LA JOLLA, CA – October 4, 2012 – A team led by biologists at The Scripps Research Institute has solved the long-standing scientific mystery of how mice first know to nurse or suckle.
This basic mammalian instinct, which could be a key to understanding instinctive behavior more generally, was thought to be triggered by a specific odor (pheromone) that all mouse mothers emit. But, as described online ahead of print by the journal Current Biology on October 4, 2012, the trigger in mice turns out to be a more complicated blend of nature and nurture: a signature mix of odors, unique for each mother, which her offspring learn.
“We set out to find a pheromone trigger, but were excited to find this alternative mechanism,” said team leader Lisa Stowers, an associate professor at Scripps Reserach. “Compared to a pheromonal system, this mechanism would have been easier for animals to evolve.”
Looking for the ‘On Switch’
Suckling is the defining behavior in mammals, whose very name refers to the milk-making mammary glands of the breast. Most mammals are born knowing how to find their mother’s nipples and drink, and would quickly perish if they didn’t—making suckling an example of an instinctive or “innate” behavior hard-wired into the brain. “So far, little is known about how innate behaviors are coded in the brain, what triggers them and what represses them,” said Stowers.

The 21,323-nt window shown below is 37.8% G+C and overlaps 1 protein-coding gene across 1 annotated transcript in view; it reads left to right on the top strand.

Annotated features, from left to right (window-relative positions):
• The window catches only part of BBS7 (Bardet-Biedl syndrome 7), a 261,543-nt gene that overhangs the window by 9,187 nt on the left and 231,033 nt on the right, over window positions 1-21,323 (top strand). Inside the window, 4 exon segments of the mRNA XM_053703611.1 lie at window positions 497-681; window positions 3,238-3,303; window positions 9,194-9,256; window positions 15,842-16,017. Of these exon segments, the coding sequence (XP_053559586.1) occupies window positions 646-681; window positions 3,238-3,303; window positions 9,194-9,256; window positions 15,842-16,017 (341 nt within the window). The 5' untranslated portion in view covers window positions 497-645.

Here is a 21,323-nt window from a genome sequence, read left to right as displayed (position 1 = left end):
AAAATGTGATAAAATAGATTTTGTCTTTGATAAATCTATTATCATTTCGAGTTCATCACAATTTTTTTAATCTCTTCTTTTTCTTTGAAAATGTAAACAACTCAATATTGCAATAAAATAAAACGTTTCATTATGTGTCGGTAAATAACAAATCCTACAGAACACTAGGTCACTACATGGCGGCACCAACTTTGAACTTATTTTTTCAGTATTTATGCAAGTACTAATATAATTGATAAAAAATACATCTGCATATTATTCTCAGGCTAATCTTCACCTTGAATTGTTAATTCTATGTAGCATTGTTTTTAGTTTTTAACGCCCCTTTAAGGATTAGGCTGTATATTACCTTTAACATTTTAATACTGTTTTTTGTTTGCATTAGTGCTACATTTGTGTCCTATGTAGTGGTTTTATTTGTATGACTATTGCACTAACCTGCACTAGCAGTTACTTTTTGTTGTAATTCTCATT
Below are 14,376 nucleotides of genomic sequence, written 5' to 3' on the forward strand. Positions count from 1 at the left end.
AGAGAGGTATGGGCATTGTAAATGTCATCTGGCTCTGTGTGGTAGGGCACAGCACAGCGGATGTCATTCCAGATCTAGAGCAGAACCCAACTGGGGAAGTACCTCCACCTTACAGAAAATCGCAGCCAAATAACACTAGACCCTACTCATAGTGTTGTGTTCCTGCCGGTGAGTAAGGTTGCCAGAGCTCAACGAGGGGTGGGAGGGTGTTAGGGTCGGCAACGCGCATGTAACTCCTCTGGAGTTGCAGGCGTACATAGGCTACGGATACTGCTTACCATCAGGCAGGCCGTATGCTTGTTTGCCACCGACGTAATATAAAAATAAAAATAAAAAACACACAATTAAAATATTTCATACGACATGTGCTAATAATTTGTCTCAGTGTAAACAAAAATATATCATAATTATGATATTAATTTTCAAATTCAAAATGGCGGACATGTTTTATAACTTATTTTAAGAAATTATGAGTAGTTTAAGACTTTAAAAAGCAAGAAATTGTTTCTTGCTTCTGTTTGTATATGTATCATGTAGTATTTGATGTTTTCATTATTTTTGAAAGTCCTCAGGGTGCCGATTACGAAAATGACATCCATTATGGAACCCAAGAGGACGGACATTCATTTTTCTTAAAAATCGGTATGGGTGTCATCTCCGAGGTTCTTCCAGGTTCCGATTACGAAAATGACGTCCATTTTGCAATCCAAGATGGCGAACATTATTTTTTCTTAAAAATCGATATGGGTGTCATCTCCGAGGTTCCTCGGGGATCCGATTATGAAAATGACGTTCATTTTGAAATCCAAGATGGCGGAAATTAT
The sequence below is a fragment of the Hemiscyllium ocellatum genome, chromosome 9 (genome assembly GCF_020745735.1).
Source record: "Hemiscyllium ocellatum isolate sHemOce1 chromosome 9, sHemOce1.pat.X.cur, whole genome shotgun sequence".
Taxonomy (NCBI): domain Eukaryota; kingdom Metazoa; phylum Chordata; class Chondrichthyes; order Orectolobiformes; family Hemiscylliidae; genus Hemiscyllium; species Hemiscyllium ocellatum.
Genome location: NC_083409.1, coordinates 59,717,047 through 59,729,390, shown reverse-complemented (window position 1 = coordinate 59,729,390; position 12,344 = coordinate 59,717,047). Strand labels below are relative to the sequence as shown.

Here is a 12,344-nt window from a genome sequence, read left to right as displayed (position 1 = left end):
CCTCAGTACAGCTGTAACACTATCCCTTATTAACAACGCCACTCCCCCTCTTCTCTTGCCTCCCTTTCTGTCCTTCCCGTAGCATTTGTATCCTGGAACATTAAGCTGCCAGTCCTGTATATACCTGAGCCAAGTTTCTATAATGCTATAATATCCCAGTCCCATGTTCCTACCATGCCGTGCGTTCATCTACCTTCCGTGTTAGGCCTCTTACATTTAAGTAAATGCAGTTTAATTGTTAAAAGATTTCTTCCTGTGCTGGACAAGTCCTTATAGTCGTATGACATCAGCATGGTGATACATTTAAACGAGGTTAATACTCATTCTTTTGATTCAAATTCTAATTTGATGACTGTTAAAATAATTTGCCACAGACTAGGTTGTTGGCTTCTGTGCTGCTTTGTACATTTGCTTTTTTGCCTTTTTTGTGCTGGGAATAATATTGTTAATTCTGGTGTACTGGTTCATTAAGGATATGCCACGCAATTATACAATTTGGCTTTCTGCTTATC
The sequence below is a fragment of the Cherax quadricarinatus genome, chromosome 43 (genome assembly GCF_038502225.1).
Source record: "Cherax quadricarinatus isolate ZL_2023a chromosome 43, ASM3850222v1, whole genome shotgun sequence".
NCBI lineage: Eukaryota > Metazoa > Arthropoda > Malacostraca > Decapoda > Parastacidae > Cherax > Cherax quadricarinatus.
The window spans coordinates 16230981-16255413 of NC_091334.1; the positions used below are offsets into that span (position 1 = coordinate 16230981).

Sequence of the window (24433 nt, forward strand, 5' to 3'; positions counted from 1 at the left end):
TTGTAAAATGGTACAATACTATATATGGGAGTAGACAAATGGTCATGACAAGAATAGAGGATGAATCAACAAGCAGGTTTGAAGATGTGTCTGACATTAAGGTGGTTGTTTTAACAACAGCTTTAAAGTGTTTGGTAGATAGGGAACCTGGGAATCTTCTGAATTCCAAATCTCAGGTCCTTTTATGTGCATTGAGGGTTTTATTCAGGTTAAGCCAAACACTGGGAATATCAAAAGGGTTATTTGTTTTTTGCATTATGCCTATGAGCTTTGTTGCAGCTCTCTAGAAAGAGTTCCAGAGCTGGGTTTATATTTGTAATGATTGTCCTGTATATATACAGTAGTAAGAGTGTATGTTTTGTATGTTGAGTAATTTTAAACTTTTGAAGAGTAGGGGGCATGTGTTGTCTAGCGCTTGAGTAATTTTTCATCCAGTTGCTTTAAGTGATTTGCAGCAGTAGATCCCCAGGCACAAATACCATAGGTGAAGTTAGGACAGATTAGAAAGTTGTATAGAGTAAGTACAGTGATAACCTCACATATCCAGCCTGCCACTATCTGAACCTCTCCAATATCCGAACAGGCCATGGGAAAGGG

A first step in studying an innate behavior is to look for its initial trigger or “on switch,” yet that can be like searching for a proverbial needle in a haystack. Even a very young animal is exposed to a vast complexity of sights, sounds, smells and other factors. Many of these may seem to be triggers for an innate behavior, but that may be only because the animal has learned to associate them with the behavior. Finding the essential trigger for the very first instance of an innate behavior—before it has ever been experienced or taught—is a painstaking process of elimination requiring an array of sophisticated laboratory methods.
Scientists had found evidence that the trigger for initial suckling in mice is mediated by the main olfactory epithelium (MOE)—the principal smell organ, located within the nasal passages. Without the MOE, newborn mice fail to suckle and die of dehydration. In the new study, Stowers and her colleagues, including postdoctoral researcher Darren W. Logan, who performed most of the experiments, set out to find the special MOE-sensed odor that triggers initial suckling.